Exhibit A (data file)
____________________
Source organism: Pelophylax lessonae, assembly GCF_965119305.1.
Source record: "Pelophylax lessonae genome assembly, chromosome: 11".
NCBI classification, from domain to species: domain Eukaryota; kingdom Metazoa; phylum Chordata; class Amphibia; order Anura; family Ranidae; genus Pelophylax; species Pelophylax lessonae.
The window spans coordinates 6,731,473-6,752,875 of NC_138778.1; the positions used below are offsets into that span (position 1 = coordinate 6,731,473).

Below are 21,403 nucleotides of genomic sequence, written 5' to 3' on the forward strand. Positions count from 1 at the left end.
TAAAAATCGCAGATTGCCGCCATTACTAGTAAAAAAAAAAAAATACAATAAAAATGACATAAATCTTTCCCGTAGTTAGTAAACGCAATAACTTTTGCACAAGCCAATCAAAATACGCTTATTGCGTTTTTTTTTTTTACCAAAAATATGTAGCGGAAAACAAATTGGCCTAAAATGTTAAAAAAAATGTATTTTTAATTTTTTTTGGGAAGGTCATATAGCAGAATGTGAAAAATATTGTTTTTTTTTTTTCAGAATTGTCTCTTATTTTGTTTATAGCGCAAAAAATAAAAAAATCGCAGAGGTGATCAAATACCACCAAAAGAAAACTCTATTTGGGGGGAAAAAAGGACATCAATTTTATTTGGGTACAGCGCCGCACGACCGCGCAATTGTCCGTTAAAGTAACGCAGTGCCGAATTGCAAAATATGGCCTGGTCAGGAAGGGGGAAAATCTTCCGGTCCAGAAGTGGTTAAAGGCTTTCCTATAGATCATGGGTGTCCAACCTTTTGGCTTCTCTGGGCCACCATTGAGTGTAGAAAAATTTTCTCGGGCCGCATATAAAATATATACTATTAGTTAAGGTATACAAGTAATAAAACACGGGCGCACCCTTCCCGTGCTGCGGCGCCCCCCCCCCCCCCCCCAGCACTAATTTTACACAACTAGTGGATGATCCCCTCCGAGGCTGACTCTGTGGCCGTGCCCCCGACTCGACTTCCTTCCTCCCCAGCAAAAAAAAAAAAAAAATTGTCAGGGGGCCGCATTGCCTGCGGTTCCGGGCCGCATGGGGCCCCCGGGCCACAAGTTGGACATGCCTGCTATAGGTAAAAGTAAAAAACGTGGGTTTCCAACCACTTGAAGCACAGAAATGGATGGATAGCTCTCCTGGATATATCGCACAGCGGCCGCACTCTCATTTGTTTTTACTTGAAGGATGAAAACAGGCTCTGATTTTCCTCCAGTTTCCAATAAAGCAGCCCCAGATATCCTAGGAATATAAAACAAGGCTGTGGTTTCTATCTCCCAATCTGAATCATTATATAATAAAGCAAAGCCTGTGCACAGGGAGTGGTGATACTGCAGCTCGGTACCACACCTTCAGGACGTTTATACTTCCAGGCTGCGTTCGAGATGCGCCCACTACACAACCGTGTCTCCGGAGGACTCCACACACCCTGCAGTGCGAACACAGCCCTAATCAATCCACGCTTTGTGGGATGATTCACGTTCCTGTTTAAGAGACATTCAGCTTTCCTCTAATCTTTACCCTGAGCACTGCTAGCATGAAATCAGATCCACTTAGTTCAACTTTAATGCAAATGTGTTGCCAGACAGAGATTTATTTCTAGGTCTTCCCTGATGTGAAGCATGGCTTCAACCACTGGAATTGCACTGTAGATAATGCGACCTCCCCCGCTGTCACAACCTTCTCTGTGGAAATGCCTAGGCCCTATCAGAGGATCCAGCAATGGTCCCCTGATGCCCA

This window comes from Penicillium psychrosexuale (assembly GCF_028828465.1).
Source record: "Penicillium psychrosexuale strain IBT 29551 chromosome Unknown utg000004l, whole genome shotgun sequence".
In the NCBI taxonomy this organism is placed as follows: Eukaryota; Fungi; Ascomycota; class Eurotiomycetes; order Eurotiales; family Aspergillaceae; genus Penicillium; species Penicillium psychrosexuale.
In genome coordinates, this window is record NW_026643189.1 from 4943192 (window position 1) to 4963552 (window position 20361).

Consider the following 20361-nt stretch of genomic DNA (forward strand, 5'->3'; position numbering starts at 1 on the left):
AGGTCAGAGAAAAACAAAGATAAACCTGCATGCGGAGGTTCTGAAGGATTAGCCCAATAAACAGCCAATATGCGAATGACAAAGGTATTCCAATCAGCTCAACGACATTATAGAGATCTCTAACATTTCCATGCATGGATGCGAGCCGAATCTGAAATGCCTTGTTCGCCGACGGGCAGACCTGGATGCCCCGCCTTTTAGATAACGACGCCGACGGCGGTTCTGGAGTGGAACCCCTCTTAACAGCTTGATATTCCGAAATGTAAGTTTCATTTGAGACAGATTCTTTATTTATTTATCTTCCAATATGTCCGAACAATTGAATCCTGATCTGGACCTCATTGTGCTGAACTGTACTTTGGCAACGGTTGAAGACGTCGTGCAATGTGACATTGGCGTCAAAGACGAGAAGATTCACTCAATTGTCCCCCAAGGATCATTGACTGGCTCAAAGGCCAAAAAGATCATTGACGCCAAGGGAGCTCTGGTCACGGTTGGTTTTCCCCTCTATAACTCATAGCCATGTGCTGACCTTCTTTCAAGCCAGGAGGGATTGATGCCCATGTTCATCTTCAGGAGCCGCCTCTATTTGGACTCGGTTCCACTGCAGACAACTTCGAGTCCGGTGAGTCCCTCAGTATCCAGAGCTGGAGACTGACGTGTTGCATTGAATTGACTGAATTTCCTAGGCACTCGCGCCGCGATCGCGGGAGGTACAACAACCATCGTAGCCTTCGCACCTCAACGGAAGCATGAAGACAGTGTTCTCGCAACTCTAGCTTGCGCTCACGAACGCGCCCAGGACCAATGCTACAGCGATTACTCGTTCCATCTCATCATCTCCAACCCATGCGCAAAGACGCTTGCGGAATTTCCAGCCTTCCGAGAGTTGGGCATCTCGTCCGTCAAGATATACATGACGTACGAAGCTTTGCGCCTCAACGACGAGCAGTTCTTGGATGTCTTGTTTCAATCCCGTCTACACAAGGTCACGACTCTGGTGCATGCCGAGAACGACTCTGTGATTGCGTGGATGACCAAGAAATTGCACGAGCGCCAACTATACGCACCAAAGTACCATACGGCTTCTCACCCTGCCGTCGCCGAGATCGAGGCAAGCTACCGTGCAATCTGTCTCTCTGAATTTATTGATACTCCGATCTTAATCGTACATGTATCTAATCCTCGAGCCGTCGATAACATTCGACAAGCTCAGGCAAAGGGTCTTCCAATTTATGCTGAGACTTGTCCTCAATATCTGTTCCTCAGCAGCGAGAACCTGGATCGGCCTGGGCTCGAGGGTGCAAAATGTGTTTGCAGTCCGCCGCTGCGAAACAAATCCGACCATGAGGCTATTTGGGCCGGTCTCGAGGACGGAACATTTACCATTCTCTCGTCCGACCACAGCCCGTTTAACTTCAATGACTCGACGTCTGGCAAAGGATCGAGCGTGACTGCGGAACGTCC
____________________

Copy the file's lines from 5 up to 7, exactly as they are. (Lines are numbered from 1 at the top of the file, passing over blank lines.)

Below are 21,403 nucleotides of genomic sequence, written 5' to 3' on the forward strand. Positions count from 1 at the left end.
TAAAAATCGCAGATTGCCGCCATTACTAGTAAAAAAAAAAAAATACAATAAAAATGACATAAATCTTTCCCGTAGTTAGTAAACGCAATAACTTTTGCACAAGCCAATCAAAATACGCTTATTGCGTTTTTTTTTTTTACCAAAAATATGTAGCGGAAAACAAATTGGCCTAAAATGTTAAAAAAAATGTATTTTTAATTTTTTTTGGGAAGGTCATATAGCAGAATGTGAAAAATATTGTTTTTTTTTTTTCAGAATTGTCTCTTATTTTGTTTATAGCGCAAAAAATAAAAAAATCGCAGAGGTGATCAAATACCACCAAAAGAAAACTCTATTTGGGGGGAAAAAAGGACATCAATTTTATTTGGGTACAGCGCCGCACGACCGCGCAATTGTCCGTTAAAGTAACGCAGTGCCGAATTGCAAAATATGGCCTGGTCAGGAAGGGGGAAAATCTTCCGGTCCAGAAGTGGTTAAAGGCTTTCCTATAGATCATGGGTGTCCAACCTTTTGGCTTCTCTGGGCCACCATTGAGTGTAGAAAAATTTTCTCGGGCCGCATATAAAATATATACTATTAGTTAAGGTATACAAGTAATAAAACACGGGCGCACCCTTCCCGTGCTGCGGCGCCCCCCCCCCCCCCCCCAGCACTAATTTTACACAACTAGTGGATGATCCCCTCCGAGGCTGACTCTGTGGCCGTGCCCCCGACTCGACTTCCTTCCTCCCCAGCAAAAAAAAAAAAAAAATTGTCAGGGGGCCGCATTGCCTGCGGTTCCGGGCCGCATGGGGCCCCCGGGCCACAAGTTGGACATGCCTGCTATAGGTAAAAGTAAAAAACGTGGGTTTCCAACCACTTGAAGCACAGAAATGGATGGATAGCTCTCCTGGATATATCGCACAGCGGCCGCACTCTCATTTGTTTTTACTTGAAGGATGAAAACAGGCTCTGATTTTCCTCCAGTTTCCAATAAAGCAGCCCCAGATATCCTAGGAATATAAAACAAGGCTGTGGTTTCTATCTCCCAATCTGAATCATTATATAATAAAGCAAAGCCTGTGCACAGGGAGTGGTGATACTGCAGCTCGGTACCACACCTTCAGGACGTTTATACTTCCAGGCTGCGTTCGAGATGCGCCCACTACACAACCGTGTCTCCGGAGGACTCCACACACCCTGCAGTGCGAACACAGCCCTAATCAATCCACGCTTTGTGGGATGATTCACGTTCCTGTTTAAGAGACATTCAGCTTTCCTCTAATCTTTACCCTGAGCACTGCTAGCATGAAATCAGATCCACTTAGTTCAACTTTAATGCAAATGTGTTGCCAGACAGAGATTTATTTCTAGGTCTTCCCTGATGTGAAGCATGGCTTCAACCACTGGAATTGCACTGTAGATAATGCGACCTCCCCCGCTGTCACAACCTTCTCTGTGGAAATGCCTAGGCCCTATCAGAGGATCCAGCAATGGTCCCCTGATGCCCA

This window comes from Penicillium psychrosexuale (assembly GCF_028828465.1).